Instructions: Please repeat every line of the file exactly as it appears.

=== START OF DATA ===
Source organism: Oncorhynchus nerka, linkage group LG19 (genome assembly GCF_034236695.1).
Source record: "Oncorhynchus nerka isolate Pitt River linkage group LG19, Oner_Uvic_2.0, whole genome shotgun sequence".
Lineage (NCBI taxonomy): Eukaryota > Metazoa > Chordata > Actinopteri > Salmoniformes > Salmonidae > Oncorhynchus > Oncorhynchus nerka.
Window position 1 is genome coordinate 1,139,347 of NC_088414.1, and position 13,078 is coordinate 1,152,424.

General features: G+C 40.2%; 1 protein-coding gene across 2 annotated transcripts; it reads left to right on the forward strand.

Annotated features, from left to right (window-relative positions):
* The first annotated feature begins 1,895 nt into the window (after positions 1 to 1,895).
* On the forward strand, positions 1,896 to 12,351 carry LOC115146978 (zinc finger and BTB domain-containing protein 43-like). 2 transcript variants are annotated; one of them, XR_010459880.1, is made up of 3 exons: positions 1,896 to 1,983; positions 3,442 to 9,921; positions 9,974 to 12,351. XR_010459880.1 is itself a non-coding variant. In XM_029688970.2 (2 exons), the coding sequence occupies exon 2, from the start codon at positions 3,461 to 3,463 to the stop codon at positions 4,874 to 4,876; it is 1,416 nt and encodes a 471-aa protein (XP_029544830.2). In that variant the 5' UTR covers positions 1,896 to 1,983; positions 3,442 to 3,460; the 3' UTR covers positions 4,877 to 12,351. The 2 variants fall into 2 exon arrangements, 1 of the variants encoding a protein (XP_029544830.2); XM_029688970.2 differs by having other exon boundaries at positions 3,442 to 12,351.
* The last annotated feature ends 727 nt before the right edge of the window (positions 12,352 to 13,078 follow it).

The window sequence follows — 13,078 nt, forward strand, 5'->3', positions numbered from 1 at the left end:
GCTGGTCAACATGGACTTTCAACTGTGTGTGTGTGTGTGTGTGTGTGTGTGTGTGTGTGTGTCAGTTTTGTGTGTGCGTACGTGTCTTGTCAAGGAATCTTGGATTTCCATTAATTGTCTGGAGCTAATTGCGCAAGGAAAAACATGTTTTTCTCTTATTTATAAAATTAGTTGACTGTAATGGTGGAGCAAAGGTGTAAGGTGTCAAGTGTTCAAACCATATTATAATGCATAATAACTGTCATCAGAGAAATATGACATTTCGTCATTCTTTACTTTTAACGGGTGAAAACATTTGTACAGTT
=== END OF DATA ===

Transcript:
Source organism: Oncorhynchus nerka, linkage group LG19 (genome assembly GCF_034236695.1).
Source record: "Oncorhynchus nerka isolate Pitt River linkage group LG19, Oner_Uvic_2.0, whole genome shotgun sequence".
Lineage (NCBI taxonomy): Eukaryota > Metazoa > Chordata > Actinopteri > Salmoniformes > Salmonidae > Oncorhynchus > Oncorhynchus nerka.
Window position 1 is genome coordinate 1,139,347 of NC_088414.1, and position 13,078 is coordinate 1,152,424.

General features: G+C 40.2%; 1 protein-coding gene across 2 annotated transcripts; it reads left to right on the forward strand.

Annotated features, from left to right (window-relative positions):
* The first annotated feature begins 1,895 nt into the window (after positions 1 to 1,895).
* On the forward strand, positions 1,896 to 12,351 carry LOC115146978 (zinc finger and BTB domain-containing protein 43-like). 2 transcript variants are annotated; one of them, XR_010459880.1, is made up of 3 exons: positions 1,896 to 1,983; positions 3,442 to 9,921; positions 9,974 to 12,351. XR_010459880.1 is itself a non-coding variant. In XM_029688970.2 (2 exons), the coding sequence occupies exon 2, from the start codon at positions 3,461 to 3,463 to the stop codon at positions 4,874 to 4,876; it is 1,416 nt and encodes a 471-aa protein (XP_029544830.2). In that variant the 5' UTR covers positions 1,896 to 1,983; positions 3,442 to 3,460; the 3' UTR covers positions 4,877 to 12,351. The 2 variants fall into 2 exon arrangements, 1 of the variants encoding a protein (XP_029544830.2); XM_029688970.2 differs by having other exon boundaries at positions 3,442 to 12,351.
* The last annotated feature ends 727 nt before the right edge of the window (positions 12,352 to 13,078 follow it).

The window sequence follows — 13,078 nt, forward strand, 5'->3', positions numbered from 1 at the left end:
GCTGGTCAACATGGACTTTCAACTGTGTGTGTGTGTGTGTGTGTGTGTGTGTGTGTGTGTGTCAGTTTTGTGTGTGCGTACGTGTCTTGTCAAGGAATCTTGGATTTCCATTAATTGTCTGGAGCTAATTGCGCAAGGAAAAACATGTTTTTCTCTTATTTATAAAATTAGTTGACTGTAATGGTGGAGCAAAGGTGTAAGGTGTCAAGTGTTCAAACCATATTATAATGCATAATAACTGTCATCAGAGAAATATGACATTTCGTCATTCTTTACTTTTAACGGGTGAAAACATTTGTACAGTT